Reforms across the country have struggled to involve  parents from communities that are not well represented in post secondary education. This study investigates the impact of parent involvement in a contentious school reform effort heralded as one of the most comprehensive in the nation.  This study investigates how parents from different groups impact their children’s schools and schooling. It examines the varying impact of strategies used by African American, Latino and affluent Anglo groups to increase college going opportunities for their children. With a particular focus on a school reform parent advocacy program for parents who are English language learners, this research analyzes the political successes and failures of the parent groups as they sought to redistribute scarce resources and improve their urban schools.

Tina Matuchniak
UC Irvine/education

Dissertation Fellow, 2011

Dissertation: Mind the Gap: A Cognitive Strategies Approach to College Writing Readiness

Abstract: English language learners (ELLs) are one of the fastest growing groups among school-age children in the country, yet, according to national NAEP (2005) data, only 4% of them scored at the proficient level in reading in grade 8. ELLs continue to lag behind every other group when it comes to reading and writing, which raises the question of how to effectively and equitably educate a growing population of traditionally underserved students in order to prepare them to gain access to and flourish in postsecondary institutions. Much of the current literature points to academic preparation as being a key factor in college access and persistence. This study is a quasi-experimental, longitudinal, mixed methods study, which follows a cohort of 136 12th grade ELLs as they transition from high school to college, looking to see how their academic preparation, specifically their writing experiences and performances, enables them to gain access to and persist in college.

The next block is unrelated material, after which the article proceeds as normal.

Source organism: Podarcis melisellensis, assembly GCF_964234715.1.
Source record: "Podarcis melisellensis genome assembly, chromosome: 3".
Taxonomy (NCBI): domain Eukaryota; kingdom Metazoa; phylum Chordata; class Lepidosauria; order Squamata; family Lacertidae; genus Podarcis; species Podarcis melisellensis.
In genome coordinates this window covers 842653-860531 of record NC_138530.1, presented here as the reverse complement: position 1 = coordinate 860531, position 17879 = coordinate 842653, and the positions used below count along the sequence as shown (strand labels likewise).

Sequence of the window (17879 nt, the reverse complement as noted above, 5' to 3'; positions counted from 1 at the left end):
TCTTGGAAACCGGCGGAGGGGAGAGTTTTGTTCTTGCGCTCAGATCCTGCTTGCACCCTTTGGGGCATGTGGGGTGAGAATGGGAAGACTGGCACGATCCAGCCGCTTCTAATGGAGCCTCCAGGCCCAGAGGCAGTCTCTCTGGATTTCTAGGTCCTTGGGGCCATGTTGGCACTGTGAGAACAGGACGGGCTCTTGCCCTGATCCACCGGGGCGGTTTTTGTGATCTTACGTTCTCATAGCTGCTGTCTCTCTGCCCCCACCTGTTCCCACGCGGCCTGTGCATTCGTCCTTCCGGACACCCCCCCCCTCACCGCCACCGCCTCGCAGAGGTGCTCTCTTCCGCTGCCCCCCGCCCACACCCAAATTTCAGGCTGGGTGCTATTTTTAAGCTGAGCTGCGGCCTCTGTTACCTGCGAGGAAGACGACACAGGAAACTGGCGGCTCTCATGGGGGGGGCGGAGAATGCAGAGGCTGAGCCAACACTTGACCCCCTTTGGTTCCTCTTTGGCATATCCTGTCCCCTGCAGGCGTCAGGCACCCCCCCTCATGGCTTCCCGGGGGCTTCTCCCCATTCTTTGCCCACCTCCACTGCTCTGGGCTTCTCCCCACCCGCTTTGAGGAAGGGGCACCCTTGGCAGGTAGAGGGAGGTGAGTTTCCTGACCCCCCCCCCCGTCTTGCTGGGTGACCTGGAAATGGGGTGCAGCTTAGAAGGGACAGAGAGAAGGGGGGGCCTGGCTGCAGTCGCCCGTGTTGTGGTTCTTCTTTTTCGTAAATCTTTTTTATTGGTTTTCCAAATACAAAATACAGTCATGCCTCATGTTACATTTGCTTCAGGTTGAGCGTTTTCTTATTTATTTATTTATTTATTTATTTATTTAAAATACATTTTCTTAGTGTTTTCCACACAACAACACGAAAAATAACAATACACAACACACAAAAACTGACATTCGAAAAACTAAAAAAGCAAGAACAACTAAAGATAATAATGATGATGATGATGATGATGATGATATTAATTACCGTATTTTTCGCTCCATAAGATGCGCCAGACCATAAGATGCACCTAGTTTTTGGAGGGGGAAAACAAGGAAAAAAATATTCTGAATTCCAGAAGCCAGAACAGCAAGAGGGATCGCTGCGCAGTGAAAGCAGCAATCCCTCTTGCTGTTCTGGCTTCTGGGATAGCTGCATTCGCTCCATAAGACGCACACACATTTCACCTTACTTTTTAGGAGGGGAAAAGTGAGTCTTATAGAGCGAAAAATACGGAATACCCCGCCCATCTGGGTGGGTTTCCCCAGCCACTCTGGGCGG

Anysia Mayer
UC Davis/education

Dissertation Fellow, 2005

Dissertation: Interrupting social reproduction: An International Baccalaureate program in a diverse urban high school

About: My dissertation research will examine the development and outcomes of a high quality academic program, the International Baccalaureate Diploma Program (IB), in two contrasting schools.  One school serves a community that is relatively disadvantaged according to a wide range of social and economic indicators. The other school serves a community at the other end of the socioeconomic spectrum. This study seeks to determine if an IB program established in a low performing school provide the same kinds of educational opportunities to students as an IB program in a high performing school. And to identify the relative importance of both SES and program design in shaping the educational futures of diverse students. Our understanding of these issues bear directly on one of the most critical social and educational dilemmas of our times: educational inequality, manifested in this case in college-going rates.